Before filing your tax return, you need to determine your residential status in Canada to file the proper forms and determine which income you have to report. There are significant ties and secondary ties list that determine your status.

Significant Residential Ties

You have to establish and maintain significant ties to Canada to be considered a resident. Having any of the following ties, you will automatically be considered a resident:

  • A home in Canada: you have to own the dwelling or lease it for a long term.
  • A spouse or common-law partner who lives in Canada.
  • Dependents in Canada: children under 18 years of age or infirmed dependents.

Secondary Residential Ties

If you have enough secondary residential ties to Canada, you are a resident:

  • personal property in Canada, such as a car or furniture
  • real property in Canada other than a house: land, cottage, etc.
  • social ties in Canada, such as memberships in Canadian recreational or religious organizations: the membership has to be in your name, using your spouse’s or dependant’s membership is not sufficient.
  • economic ties in Canada, such as Canadian bank accounts or credit cards
  • a Canadian driver’s license
  • a Canadian passport
  • permanent residency status in Canada (PR card)
  • health insurance with a Canadian province or territory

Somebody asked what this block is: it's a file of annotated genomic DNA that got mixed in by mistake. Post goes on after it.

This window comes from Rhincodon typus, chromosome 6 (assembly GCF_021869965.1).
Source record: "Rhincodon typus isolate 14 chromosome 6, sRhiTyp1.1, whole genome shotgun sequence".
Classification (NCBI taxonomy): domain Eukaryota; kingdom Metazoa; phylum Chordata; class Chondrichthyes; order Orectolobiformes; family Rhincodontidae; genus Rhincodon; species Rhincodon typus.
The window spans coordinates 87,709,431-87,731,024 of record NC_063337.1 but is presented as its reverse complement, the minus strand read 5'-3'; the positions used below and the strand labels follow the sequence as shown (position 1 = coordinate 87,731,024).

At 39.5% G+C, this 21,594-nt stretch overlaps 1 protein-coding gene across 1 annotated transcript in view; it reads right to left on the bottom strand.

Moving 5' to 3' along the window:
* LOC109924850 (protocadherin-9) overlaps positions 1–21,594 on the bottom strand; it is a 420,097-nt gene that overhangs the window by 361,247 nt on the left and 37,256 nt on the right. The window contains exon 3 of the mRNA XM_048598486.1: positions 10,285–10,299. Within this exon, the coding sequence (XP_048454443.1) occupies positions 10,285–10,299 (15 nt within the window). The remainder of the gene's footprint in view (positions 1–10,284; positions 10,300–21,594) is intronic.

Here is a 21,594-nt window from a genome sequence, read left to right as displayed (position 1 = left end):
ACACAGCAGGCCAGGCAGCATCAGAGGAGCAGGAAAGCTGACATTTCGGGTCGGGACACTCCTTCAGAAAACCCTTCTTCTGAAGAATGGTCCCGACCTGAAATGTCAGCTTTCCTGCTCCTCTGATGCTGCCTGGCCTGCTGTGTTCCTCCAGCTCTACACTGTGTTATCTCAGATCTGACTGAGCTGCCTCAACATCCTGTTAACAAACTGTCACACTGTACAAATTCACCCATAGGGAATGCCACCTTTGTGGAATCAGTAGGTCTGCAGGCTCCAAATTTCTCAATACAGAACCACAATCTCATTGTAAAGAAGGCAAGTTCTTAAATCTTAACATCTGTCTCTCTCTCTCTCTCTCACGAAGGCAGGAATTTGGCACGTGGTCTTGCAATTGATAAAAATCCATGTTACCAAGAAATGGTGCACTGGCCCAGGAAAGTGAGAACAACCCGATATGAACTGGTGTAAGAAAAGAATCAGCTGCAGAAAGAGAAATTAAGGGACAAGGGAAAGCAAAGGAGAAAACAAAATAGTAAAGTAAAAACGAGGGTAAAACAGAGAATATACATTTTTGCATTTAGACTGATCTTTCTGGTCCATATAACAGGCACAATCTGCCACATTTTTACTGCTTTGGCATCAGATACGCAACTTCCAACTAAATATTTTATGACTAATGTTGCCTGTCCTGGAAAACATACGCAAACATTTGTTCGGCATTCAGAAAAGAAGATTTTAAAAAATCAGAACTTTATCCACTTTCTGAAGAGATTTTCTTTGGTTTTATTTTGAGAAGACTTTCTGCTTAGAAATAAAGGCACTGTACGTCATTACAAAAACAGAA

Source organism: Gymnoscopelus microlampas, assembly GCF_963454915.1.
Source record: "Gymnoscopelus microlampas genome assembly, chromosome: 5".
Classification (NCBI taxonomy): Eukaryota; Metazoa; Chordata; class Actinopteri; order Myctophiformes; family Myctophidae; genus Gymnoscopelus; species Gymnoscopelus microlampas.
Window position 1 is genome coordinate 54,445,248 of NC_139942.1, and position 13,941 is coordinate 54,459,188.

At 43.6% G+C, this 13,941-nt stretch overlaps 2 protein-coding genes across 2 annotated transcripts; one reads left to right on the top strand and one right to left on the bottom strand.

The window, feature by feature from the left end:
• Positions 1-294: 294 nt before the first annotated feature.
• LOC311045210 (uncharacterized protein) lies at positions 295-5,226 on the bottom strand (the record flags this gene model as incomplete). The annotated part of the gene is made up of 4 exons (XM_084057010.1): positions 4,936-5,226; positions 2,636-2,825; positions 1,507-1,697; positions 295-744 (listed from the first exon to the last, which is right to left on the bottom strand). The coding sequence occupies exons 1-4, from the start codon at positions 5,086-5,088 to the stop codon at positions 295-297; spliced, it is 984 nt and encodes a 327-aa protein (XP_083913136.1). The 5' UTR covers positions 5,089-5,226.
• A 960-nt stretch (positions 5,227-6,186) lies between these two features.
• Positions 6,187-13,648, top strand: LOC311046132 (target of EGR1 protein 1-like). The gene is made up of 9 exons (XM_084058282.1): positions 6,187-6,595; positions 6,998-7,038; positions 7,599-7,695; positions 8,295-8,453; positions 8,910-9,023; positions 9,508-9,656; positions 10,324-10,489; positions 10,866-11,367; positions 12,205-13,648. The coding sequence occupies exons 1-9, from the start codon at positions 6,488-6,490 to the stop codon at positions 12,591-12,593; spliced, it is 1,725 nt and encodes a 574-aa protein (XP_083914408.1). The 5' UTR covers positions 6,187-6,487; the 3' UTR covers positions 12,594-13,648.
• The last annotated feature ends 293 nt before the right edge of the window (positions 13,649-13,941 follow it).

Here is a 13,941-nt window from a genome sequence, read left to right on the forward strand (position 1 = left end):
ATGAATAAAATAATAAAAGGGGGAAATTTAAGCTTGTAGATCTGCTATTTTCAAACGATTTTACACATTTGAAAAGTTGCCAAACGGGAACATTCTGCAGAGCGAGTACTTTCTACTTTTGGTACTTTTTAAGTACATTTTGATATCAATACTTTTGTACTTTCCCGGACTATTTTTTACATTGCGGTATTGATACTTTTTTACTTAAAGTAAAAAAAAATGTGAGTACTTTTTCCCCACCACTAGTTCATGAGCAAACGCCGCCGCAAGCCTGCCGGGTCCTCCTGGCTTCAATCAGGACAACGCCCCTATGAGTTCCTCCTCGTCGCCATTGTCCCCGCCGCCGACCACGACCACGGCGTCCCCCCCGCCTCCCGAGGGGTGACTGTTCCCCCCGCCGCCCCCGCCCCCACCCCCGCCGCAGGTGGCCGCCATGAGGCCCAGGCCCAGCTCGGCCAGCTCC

• employment or business in Canada

For new immigrants, a PR card and a valid health card are enough ties for an individual to be considered a resident regardless of how long they stayed in Canada.

Tax Treaties

It is possible to be considered a resident in more than one country at the same time. Without tax treaties with other countries, you will be taxed on your world income in multiple countries. With the tax treaties, CRA looks into the tie-breaker rules to determine if you are entitled to claim the foreign income tax credit to avoid double taxation. The following tie-breaker rules are looked at in the following order:

  • permanent home: you might own a home in two countries that make you a resident in both countries for tax purposes. The home has to be a dwelling that you own for your personal use not for renting or business use.
  • Centre of Virtual Interest: if you don’t have a permanent home, CRA will look at your relationships (spouse, dependants, social ties, etc.) and financial ties in Canada.
  • Habitual Abode: if you cannot determine the center of your virtual interest, CRA will look into the country where you spend most of the year and where is your normal life activities take place.
  • Citizenship: if the residency can’t be determined by the habitual abode rule because you spend the same amount of time in two countries, CRA will look at your citizenship status.
  • A decision by a Competent Authority: if you have citizenship status in more than one country, the Minister of National Revenue of CRA, will look into your status to reach a decision on your residency status.

For example;

If you have USA citizenship, you will have to file a US return regardless of your residency status. USA tax requirement is based on citizenship, not residency. If you live in Canada as well for more than 183 days, you will have to file a Canadian tax return. But in this case, you will be able to claim a foreign tax credit for the taxes you paid in the USA.

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